The prompt words for my Weekly Tanka Tuesday Poetry Challenge are charm and time, from which to find your synonyms. For charm, I’m using sorcery, and for time, I’m using spells.
The Fairy Witches
Ancient sorcery –
spells shared to nourish others,
toward well being, not gain
my love shared, rewards received.
© 2018 Colleen M. Chesebro
Magic and witchcraft are blended into the Fairy-Faith of the ancients. It was believed that humans, magicians, and sorceresses received powers from the fairies. Primeval witches were mostly healers who cared for the people of their clans or tribes. They were herbalists and midwives who tended the sick and infirm. Most early witches claimed their powers of healing came from the fae folk who bestowed their knowledge of magic to the humans through witches. This knowledge caused witches to remove themselves from society. The cost was high.
“The magic of the Good Neighbors that was taught to these witches – what I, in modern practice call Fairy Witchcraft – was about empowering the powerless and giving the witch a way to meet their own needs and to ensure their own safety. It was knowledge and magic that removed the person, to some degree, from human society and this removal made them dangerous because it realigned their allegiance in unpredictable ways. This is magic that is meant to effect real change for the benefit of the witch, not necessarily for some nebulous greater good.”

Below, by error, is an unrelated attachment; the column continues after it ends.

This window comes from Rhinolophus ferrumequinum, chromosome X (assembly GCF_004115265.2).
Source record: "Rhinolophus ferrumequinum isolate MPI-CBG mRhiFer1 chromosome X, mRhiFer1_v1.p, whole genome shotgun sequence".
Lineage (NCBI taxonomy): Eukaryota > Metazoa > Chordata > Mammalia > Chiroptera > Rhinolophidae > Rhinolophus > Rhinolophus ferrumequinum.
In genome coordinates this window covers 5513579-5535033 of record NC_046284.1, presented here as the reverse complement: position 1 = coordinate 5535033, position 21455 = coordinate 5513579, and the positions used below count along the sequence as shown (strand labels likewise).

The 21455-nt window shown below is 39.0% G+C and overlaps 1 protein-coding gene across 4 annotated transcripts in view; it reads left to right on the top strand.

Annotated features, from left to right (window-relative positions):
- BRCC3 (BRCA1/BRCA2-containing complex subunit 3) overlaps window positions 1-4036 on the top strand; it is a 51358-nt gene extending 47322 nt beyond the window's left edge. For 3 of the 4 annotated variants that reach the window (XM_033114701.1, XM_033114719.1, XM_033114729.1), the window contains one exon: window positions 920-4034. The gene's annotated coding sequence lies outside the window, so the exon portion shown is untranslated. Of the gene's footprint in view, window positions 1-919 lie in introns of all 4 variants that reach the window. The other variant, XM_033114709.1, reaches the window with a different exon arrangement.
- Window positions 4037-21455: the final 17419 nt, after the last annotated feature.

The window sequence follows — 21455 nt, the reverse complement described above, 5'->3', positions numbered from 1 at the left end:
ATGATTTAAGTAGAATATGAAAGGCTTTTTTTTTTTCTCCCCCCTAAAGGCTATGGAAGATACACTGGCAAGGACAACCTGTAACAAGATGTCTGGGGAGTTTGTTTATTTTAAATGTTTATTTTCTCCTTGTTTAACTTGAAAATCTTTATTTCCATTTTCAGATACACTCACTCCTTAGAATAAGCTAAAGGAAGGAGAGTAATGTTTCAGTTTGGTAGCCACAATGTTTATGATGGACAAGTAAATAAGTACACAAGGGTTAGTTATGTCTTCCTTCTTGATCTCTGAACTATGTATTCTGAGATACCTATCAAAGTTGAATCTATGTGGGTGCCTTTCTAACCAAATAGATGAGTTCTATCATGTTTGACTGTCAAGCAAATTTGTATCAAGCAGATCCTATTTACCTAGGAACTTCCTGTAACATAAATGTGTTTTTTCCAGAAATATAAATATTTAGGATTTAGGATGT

The first fairy witch I ever read about was Morgan le Fay, from the King Arthur legends. The fables share that Morgan Le Fay resided on the Isle of Avalon. She was considered to be magical and one of the fairy people, but also a witch. It is said that Morgan Le Fay took King Arthur to the magical Isle of Avalon as his last resting place after he succumbed to Mordred’s sword at the Battle of Camlann.
Fairies and witches have a long history together. As a paranormal fantasy author, it is a pleasure to explore those possibilities through my poetry and writing. ❤
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